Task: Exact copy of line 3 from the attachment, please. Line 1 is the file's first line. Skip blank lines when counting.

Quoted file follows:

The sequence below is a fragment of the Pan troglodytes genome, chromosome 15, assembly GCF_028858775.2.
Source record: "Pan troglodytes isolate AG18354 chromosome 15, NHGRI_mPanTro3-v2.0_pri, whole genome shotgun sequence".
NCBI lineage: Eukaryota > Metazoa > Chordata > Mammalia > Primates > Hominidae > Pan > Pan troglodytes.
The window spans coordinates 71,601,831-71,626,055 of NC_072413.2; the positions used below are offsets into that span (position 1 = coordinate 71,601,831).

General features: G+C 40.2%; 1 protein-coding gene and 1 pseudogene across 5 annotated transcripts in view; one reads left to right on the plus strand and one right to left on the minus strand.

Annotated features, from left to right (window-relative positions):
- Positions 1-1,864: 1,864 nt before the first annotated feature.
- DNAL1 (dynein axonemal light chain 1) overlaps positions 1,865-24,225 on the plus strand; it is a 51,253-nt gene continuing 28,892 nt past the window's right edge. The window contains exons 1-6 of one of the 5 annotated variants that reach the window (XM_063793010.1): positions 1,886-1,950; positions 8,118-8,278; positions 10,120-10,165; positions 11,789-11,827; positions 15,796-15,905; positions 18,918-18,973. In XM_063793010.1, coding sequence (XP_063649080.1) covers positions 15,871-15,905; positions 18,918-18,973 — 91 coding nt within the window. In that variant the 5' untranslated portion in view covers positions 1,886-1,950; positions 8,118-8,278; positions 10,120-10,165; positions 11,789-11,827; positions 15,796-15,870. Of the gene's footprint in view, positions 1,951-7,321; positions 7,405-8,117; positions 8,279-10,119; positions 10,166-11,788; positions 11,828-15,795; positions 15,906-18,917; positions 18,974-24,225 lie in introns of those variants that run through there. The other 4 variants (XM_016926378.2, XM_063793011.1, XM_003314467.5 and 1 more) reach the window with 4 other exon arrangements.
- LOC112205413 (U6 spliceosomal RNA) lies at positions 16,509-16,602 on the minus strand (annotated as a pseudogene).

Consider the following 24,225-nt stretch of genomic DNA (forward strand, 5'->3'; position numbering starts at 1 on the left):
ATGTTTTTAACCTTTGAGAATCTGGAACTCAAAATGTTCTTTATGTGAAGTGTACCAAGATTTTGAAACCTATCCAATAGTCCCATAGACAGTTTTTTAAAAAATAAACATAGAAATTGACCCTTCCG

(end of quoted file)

NCBI lineage: Eukaryota > Metazoa > Chordata > Mammalia > Primates > Hominidae > Pan > Pan troglodytes.